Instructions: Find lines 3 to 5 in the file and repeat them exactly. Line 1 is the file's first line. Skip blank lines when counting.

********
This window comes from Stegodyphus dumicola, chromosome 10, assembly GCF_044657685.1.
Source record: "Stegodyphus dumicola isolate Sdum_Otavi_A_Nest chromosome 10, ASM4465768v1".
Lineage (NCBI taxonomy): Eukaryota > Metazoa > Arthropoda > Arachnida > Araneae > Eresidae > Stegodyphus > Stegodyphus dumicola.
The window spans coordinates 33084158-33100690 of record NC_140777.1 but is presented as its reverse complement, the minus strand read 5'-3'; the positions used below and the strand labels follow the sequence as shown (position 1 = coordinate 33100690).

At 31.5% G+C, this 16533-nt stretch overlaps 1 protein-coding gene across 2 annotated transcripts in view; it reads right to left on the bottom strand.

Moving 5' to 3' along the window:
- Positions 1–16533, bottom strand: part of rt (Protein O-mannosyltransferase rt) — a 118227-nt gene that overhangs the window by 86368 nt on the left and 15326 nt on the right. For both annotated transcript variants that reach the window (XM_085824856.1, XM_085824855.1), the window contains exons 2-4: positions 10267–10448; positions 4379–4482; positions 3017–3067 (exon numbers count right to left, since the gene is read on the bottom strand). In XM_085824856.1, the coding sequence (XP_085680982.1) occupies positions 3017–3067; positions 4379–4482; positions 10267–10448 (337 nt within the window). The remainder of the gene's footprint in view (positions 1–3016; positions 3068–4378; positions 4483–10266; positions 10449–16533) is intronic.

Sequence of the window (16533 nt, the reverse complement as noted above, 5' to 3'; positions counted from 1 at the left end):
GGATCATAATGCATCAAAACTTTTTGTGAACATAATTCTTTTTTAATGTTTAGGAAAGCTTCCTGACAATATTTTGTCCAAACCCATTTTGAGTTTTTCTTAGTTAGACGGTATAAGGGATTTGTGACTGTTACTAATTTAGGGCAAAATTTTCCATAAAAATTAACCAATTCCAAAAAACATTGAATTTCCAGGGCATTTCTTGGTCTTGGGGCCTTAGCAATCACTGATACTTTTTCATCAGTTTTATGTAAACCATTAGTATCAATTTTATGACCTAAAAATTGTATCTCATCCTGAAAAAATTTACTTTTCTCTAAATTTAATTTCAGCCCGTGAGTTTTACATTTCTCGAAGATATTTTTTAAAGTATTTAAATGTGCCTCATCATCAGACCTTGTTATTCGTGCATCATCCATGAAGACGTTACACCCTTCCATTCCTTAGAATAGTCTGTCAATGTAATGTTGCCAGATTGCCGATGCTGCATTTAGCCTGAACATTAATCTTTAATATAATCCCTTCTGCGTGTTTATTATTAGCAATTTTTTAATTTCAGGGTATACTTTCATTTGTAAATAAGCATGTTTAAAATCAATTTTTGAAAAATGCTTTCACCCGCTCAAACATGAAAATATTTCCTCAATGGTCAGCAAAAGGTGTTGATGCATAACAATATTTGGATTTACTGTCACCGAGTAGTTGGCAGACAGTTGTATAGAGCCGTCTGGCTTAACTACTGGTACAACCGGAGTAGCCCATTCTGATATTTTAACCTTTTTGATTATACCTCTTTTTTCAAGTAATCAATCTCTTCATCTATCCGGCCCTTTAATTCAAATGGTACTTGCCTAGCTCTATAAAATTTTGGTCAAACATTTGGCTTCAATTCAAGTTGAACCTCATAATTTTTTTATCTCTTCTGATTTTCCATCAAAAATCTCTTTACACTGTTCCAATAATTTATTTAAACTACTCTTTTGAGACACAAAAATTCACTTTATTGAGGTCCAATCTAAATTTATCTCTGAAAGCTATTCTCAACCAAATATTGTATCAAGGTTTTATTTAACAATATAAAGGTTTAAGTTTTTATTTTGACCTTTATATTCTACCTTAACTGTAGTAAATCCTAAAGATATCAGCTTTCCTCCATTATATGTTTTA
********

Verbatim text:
Lineage (NCBI taxonomy): Eukaryota > Metazoa > Arthropoda > Arachnida > Araneae > Eresidae > Stegodyphus > Stegodyphus dumicola.
The window spans coordinates 33084158-33100690 of record NC_140777.1 but is presented as its reverse complement, the minus strand read 5'-3'; the positions used below and the strand labels follow the sequence as shown (position 1 = coordinate 33100690).

At 31.5% G+C, this 16533-nt stretch overlaps 1 protein-coding gene across 2 annotated transcripts in view; it reads right to left on the bottom strand.